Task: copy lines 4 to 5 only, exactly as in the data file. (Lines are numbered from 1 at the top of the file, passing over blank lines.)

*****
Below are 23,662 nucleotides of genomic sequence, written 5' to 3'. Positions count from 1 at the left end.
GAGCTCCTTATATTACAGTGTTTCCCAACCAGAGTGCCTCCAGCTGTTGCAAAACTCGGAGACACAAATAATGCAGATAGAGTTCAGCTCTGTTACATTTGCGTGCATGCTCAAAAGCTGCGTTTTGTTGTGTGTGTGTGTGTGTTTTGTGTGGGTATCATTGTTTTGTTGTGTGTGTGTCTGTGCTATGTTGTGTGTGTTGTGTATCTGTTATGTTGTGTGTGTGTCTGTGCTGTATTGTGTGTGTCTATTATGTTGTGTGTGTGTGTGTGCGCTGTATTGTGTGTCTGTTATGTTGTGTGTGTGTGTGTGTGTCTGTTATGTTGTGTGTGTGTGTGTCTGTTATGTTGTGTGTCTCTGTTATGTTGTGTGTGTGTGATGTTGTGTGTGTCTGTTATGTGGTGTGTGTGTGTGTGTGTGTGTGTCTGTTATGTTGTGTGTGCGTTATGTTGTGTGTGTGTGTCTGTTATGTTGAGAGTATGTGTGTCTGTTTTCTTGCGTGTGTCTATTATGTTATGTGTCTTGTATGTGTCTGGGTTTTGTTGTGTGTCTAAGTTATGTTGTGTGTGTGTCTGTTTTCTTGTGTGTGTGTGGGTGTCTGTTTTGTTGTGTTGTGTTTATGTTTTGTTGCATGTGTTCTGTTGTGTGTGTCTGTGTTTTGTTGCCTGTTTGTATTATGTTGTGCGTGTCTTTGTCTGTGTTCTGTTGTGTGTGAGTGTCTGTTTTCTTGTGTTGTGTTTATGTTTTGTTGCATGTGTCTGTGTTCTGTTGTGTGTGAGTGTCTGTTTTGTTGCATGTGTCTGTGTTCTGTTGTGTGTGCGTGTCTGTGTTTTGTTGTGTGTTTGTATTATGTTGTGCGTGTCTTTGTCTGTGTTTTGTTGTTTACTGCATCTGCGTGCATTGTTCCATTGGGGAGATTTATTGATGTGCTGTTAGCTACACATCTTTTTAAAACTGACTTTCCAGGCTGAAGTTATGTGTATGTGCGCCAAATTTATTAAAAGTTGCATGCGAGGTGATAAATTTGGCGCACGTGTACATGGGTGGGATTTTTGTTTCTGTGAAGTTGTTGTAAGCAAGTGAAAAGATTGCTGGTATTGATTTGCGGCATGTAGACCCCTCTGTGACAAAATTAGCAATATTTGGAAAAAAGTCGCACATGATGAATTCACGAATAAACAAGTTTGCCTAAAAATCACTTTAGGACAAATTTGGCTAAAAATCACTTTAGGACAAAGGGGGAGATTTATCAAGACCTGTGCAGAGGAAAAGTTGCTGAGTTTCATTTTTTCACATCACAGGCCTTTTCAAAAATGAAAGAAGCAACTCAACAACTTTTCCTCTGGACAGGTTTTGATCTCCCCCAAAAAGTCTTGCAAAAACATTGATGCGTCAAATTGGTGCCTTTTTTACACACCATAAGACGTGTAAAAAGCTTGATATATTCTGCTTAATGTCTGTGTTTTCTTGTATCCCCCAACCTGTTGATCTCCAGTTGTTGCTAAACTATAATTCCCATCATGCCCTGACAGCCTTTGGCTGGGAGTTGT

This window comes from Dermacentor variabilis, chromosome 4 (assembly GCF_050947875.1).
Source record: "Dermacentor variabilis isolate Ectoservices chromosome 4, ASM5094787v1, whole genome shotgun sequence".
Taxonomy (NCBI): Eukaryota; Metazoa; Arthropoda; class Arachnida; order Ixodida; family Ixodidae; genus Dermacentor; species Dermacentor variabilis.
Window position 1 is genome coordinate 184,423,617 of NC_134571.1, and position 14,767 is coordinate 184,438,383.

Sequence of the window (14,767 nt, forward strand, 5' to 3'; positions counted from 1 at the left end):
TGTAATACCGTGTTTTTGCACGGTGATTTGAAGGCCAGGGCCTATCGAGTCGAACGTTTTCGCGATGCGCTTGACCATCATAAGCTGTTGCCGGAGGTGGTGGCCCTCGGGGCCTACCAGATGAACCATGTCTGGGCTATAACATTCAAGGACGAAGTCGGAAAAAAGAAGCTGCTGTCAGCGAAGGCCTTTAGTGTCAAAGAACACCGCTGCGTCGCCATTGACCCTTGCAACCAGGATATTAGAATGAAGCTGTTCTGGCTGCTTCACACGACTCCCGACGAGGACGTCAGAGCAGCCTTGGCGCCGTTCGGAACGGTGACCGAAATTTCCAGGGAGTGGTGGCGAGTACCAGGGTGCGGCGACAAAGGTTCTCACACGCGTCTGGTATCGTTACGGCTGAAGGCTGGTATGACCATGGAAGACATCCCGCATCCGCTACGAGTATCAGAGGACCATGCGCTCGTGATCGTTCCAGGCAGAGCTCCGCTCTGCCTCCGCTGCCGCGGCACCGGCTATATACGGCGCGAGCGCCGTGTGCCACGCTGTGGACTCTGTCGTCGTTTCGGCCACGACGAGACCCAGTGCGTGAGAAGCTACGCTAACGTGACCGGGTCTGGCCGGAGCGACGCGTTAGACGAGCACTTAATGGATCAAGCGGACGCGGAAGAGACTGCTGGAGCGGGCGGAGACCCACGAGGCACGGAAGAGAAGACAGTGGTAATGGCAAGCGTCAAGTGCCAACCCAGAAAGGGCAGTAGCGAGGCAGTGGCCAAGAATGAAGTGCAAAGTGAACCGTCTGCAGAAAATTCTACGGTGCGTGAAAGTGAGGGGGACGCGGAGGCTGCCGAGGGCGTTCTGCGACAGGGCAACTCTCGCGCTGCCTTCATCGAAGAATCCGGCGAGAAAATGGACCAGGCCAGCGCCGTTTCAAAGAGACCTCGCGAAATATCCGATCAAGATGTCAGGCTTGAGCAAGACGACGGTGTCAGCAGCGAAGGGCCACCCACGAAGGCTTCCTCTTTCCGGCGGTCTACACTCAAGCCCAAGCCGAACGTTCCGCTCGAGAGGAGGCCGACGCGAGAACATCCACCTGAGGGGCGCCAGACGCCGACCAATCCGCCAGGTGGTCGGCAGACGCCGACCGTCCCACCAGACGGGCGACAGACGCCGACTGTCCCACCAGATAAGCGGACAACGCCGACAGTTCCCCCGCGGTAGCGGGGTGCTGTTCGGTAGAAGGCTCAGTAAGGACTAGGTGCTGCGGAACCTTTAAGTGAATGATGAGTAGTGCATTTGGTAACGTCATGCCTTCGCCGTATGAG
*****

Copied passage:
Source record: "Dermacentor variabilis isolate Ectoservices chromosome 4, ASM5094787v1, whole genome shotgun sequence".
Taxonomy (NCBI): Eukaryota; Metazoa; Arthropoda; class Arachnida; order Ixodida; family Ixodidae; genus Dermacentor; species Dermacentor variabilis.